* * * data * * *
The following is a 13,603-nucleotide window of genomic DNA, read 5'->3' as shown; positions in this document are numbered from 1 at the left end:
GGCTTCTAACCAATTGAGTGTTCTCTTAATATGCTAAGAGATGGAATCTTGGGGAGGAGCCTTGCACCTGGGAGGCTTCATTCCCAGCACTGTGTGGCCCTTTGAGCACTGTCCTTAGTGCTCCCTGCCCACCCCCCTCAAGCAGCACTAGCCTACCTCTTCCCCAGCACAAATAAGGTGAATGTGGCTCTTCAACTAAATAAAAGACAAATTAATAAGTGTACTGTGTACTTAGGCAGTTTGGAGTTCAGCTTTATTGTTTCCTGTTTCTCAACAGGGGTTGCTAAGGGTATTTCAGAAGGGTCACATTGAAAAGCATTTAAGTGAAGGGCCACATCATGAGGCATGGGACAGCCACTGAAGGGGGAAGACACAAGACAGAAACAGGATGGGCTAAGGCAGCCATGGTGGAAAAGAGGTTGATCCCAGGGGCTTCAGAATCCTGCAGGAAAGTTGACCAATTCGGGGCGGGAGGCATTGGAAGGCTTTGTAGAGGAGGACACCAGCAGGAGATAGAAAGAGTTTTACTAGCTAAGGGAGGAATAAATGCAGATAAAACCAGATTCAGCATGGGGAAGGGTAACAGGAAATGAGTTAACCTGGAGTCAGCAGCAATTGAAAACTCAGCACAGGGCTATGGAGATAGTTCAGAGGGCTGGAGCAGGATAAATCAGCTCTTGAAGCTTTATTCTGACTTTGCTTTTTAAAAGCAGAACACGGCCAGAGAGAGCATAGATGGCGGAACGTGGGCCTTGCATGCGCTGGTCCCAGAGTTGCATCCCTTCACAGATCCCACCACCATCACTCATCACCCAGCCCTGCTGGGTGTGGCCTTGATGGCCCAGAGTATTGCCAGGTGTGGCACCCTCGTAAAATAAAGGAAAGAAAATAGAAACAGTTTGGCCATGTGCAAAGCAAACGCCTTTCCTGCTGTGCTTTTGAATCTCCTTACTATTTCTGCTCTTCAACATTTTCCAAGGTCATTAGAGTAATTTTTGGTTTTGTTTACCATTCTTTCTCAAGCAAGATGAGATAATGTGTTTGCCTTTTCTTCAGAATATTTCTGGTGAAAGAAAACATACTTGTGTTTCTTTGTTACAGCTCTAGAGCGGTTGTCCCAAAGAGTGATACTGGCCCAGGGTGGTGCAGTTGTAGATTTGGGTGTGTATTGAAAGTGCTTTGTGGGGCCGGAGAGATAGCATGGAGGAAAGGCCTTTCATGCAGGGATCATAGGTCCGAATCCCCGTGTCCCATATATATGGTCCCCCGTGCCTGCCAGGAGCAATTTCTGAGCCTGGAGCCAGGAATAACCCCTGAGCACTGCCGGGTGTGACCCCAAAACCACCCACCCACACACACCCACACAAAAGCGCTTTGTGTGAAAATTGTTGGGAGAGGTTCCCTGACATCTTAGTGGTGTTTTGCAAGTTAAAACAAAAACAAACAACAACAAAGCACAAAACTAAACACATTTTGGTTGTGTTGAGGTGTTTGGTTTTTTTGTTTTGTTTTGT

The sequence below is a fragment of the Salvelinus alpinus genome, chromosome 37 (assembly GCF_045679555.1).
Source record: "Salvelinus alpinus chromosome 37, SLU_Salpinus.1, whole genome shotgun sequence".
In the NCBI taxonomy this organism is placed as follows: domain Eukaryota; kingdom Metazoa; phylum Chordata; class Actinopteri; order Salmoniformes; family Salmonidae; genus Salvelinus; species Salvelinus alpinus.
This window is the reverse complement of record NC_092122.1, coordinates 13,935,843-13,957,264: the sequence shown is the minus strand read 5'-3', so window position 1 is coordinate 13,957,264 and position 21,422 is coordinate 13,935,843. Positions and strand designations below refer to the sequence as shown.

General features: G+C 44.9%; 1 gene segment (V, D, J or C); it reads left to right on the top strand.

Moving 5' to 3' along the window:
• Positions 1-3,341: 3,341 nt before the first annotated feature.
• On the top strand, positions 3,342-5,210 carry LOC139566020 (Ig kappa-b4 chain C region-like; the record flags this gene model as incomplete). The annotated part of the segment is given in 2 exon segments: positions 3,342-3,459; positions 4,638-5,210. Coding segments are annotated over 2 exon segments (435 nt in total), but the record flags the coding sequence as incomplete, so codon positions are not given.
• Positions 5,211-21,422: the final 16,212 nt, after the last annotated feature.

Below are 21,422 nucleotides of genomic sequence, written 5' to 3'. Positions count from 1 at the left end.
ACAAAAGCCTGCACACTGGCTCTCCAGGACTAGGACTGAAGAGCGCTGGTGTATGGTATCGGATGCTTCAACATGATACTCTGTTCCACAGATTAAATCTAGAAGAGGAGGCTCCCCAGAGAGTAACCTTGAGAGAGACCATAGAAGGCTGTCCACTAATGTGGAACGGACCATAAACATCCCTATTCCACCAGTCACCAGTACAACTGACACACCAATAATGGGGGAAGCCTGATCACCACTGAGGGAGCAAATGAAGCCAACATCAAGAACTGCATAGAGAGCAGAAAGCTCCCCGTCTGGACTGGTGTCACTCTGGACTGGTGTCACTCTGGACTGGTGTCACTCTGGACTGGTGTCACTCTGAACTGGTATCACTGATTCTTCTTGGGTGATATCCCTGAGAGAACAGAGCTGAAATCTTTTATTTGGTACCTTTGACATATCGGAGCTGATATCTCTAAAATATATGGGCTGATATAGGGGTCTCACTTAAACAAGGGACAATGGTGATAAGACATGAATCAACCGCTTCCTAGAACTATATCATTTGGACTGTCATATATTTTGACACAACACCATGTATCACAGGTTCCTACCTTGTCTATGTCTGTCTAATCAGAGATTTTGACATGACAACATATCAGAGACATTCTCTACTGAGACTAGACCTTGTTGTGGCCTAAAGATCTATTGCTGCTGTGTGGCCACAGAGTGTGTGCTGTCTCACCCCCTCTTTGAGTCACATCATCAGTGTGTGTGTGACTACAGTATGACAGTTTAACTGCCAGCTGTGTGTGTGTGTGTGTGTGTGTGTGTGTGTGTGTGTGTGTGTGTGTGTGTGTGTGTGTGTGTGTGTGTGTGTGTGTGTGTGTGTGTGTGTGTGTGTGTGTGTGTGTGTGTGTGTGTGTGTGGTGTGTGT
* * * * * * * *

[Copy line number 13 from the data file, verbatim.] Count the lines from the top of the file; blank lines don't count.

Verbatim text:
ACAAAAGCCTGCACACTGGCTCTCCAGGACTAGGACTGAAGAGCGCTGGTGTATGGTATCGGATGCTTCAACATGATACTCTGTTCCACAGATTAAATCTAGAAGAGGAGGCTCCCCAGAGAGTAACCTTGAGAGAGACCATAGAAGGCTGTCCACTAATGTGGAACGGACCATAAACATCCCTATTCCACCAGTCACCAGTACAACTGACACACCAATAATGGGGGAAGCCTGATCACCACTGAGGGAGCAAATGAAGCCAACATCAAGAACTGCATAGAGAGCAGAAAGCTCCCCGTCTGGACTGGTGTCACTCTGGACTGGTGTCACTCTGGACTGGTGTCACTCTGGACTGGTGTCACTCTGAACTGGTATCACTGATTCTTCTTGGGTGATATCCCTGAGAGAACAGAGCTGAAATCTTTTATTTGGTACCTTTGACATATCGGAGCTGATATCTCTAAAATATATGGGCTGATATAGGGGTCTCACTTAAACAAGGGACAATGGTGATAAGACATGAATCAACCGCTTCCTAGAACTATATCATTTGGACTGTCATATATTTTGACACAACACCATGTATCACAGGTTCCTACCTTGTCTATGTCTGTCTAATCAGAGATTTTGACATGACAACATATCAGAGACATTCTCTACTGAGACTAGACCTTGTTGTGGCCTAAAGATCTATTGCTGCTGTGTGGCCACAGAGTGTGTGCTGTCTCACCCCCTCTTTGAGTCACATCATCAGTGTGTGTGTGACTACAGTATGACAGTTTAACTGCCAGCTGTGTGTGTGTGTGTGTGTGTGTGTGTGTGTGTGTGTGTGTGTGTGTGTGTGTGTGTGTGTGTGTGTGTGTGTGTGTGTGTGTGTGTGTGTGTGTGTGTGTGTGTGTGTGTGTGTGTGTGTGGTGTGTGT